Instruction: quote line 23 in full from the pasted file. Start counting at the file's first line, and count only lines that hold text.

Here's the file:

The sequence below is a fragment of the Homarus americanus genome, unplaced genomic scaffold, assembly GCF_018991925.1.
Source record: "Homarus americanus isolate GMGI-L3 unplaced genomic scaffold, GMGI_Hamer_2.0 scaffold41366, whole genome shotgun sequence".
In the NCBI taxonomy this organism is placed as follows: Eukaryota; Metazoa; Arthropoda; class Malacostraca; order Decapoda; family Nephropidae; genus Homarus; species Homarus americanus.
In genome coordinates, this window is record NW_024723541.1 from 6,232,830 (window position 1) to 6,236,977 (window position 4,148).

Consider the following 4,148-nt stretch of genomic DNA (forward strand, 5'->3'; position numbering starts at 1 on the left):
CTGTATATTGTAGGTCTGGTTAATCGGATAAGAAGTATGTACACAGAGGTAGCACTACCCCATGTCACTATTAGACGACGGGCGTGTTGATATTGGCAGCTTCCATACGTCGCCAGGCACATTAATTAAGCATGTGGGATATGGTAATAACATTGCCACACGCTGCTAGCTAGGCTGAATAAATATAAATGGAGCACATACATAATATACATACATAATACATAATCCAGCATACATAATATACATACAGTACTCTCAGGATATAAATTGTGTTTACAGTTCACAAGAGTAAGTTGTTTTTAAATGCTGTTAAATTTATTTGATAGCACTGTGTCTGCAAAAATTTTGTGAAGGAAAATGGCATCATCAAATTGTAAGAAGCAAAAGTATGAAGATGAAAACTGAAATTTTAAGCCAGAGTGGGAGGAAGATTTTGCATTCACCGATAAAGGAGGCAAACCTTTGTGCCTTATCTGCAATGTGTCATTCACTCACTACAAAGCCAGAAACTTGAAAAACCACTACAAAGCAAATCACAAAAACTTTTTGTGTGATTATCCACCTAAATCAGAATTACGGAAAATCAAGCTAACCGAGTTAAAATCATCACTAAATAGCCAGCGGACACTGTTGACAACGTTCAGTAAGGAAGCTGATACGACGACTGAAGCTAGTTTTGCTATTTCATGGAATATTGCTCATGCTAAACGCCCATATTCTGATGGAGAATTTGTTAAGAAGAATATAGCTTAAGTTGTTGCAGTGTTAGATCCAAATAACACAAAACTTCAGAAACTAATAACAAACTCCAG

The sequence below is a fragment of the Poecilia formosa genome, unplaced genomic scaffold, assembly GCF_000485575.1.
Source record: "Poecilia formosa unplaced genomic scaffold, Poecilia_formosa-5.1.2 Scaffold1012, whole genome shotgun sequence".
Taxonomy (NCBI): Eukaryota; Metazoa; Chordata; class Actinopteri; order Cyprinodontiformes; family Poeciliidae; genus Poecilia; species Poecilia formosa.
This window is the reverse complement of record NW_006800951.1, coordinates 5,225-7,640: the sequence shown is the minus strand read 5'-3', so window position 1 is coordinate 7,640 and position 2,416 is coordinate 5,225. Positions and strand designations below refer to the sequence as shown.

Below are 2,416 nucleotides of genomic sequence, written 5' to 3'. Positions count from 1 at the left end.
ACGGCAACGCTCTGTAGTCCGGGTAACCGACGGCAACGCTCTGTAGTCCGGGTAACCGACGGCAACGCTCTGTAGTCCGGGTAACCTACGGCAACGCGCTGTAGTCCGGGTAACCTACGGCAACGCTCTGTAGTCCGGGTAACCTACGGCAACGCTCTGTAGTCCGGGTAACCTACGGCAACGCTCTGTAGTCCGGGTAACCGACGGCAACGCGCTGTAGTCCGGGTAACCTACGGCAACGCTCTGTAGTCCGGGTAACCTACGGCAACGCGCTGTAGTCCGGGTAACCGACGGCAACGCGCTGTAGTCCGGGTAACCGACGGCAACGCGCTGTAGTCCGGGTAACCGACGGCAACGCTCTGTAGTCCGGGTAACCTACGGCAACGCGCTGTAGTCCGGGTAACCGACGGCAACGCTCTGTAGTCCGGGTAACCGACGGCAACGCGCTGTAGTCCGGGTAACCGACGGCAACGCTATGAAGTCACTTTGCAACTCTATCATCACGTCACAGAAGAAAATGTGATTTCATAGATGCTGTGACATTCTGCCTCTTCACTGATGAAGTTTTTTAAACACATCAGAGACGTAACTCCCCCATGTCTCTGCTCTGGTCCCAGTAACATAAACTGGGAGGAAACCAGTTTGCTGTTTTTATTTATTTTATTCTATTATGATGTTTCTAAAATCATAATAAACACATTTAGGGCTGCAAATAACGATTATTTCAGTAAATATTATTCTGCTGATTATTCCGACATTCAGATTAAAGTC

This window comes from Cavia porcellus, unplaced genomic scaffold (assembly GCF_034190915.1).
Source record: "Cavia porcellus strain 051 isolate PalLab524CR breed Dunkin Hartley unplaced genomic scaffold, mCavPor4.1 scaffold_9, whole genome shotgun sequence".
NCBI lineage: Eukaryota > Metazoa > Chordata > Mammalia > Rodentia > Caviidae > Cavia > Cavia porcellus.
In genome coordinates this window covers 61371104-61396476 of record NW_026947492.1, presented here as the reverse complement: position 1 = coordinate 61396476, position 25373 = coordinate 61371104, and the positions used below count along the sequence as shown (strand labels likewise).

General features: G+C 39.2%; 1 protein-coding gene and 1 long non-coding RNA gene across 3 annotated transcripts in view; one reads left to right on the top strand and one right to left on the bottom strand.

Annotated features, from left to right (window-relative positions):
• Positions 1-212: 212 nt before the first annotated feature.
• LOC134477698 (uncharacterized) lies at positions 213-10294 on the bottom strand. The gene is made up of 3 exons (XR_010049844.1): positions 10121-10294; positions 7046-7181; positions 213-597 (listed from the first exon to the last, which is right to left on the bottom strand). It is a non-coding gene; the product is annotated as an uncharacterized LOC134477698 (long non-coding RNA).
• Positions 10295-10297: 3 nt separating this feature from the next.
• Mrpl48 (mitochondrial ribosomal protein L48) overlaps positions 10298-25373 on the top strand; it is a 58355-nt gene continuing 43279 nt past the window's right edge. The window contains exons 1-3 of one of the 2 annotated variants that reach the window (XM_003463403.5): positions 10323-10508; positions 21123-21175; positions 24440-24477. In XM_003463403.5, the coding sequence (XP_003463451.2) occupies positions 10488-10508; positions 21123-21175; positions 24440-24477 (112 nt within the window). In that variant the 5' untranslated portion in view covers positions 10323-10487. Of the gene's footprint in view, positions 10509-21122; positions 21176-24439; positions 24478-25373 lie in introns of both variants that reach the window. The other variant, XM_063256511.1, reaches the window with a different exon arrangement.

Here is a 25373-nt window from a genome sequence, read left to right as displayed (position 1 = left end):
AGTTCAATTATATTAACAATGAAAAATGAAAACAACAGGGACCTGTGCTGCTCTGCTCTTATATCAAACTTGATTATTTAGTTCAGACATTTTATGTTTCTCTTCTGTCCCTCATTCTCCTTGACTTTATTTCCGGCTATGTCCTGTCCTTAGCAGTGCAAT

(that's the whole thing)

Here is a 25373-nt window from a genome sequence, read left to right as displayed (position 1 = left end):